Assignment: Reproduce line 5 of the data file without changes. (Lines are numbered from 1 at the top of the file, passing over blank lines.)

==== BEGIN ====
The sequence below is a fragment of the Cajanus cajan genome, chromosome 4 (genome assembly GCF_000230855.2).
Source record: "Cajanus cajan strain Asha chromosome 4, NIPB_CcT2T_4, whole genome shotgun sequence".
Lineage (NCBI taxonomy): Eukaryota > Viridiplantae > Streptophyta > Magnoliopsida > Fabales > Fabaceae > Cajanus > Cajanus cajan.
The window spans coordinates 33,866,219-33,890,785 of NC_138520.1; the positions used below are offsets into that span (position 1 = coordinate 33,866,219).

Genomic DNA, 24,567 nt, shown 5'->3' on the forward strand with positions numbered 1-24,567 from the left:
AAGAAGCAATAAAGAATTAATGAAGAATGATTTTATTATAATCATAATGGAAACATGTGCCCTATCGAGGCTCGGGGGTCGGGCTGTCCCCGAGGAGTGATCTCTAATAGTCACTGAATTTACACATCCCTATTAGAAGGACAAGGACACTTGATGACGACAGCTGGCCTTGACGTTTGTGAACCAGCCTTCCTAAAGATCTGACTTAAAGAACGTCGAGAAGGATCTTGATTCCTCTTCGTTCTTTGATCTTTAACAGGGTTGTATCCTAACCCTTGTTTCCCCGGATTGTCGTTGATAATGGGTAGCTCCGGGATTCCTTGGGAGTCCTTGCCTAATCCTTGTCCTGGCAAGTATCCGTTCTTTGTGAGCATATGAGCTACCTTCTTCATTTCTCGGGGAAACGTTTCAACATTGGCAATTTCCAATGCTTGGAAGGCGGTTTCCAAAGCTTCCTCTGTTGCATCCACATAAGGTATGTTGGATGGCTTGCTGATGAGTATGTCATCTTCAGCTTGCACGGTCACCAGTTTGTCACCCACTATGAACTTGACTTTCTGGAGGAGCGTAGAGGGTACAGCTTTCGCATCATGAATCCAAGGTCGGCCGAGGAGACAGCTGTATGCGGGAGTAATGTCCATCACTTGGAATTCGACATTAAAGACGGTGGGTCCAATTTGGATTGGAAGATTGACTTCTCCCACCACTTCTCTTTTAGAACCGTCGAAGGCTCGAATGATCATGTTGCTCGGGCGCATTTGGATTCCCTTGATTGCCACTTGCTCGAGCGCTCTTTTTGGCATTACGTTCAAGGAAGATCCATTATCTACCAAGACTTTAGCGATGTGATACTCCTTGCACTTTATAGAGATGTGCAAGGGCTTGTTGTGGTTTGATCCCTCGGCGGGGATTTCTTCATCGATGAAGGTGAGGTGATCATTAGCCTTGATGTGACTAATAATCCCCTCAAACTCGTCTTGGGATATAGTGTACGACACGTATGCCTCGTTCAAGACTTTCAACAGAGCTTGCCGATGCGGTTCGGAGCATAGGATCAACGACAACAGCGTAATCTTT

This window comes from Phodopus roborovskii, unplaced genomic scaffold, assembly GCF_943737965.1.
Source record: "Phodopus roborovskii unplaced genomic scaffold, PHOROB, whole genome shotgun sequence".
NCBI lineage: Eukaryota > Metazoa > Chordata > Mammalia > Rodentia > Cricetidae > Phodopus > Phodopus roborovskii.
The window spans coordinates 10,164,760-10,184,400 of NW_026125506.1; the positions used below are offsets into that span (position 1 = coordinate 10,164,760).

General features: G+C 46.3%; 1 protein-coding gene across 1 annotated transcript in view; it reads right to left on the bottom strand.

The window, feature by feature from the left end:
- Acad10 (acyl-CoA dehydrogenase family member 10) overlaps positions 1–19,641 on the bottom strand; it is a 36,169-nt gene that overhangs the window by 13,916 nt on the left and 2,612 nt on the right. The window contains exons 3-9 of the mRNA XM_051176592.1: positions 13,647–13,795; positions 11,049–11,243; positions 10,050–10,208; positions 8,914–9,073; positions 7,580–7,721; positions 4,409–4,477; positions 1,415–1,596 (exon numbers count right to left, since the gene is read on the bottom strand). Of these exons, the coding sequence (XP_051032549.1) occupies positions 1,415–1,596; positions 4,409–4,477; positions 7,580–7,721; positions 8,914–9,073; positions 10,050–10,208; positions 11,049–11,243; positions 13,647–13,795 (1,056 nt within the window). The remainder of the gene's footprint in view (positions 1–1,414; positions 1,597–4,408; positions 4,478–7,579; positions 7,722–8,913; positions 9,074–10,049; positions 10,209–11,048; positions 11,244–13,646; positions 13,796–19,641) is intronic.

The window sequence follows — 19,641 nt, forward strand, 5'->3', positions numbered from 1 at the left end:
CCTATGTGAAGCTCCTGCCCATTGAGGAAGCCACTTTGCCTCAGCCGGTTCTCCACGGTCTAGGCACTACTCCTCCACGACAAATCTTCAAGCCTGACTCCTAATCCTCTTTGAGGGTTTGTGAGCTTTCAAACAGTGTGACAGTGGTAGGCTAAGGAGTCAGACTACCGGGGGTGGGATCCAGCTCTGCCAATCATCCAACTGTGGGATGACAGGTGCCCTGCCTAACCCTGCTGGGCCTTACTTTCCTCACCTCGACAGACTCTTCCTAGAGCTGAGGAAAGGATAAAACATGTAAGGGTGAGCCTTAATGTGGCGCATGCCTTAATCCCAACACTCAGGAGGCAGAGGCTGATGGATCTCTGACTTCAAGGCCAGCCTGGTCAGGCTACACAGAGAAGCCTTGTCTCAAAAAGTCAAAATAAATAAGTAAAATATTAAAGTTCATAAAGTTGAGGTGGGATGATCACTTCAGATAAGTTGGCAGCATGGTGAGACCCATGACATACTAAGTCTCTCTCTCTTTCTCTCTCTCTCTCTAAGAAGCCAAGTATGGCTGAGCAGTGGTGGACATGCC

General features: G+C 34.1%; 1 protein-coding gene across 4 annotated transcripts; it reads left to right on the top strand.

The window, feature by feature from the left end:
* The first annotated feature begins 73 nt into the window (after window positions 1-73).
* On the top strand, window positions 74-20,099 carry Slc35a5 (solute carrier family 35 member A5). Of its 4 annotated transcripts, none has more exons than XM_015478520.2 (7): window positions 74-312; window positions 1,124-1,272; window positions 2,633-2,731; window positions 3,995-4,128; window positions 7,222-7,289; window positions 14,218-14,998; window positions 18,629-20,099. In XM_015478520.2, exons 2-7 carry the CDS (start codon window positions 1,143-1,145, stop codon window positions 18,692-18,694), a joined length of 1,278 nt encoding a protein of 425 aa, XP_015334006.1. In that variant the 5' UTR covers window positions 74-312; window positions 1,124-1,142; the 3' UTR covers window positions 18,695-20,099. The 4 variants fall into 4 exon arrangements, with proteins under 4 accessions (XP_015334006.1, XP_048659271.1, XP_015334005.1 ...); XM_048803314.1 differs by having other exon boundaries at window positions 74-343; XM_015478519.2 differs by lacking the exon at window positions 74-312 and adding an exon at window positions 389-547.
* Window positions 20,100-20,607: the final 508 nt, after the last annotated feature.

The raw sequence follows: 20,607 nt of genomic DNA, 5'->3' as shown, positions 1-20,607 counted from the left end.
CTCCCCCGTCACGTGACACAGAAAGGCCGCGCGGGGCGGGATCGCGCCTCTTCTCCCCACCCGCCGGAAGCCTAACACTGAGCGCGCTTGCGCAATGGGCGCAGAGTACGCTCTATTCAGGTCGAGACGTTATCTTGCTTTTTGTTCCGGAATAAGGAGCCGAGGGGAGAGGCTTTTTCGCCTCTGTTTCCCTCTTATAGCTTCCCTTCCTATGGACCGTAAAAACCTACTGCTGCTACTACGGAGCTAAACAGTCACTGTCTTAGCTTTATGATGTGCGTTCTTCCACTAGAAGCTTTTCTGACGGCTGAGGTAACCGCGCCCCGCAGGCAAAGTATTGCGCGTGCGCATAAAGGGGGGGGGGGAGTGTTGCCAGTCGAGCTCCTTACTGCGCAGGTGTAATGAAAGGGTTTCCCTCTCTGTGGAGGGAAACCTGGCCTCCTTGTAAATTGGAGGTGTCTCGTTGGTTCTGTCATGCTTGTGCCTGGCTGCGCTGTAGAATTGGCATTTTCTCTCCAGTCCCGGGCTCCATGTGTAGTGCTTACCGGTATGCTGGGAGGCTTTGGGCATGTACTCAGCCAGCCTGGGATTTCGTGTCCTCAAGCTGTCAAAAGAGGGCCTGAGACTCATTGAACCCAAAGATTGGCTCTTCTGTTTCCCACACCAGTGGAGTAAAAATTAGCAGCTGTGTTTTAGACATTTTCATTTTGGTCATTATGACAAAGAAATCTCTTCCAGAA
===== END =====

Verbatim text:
Genomic DNA, 24,567 nt, shown 5'->3' on the forward strand with positions numbered 1-24,567 from the left: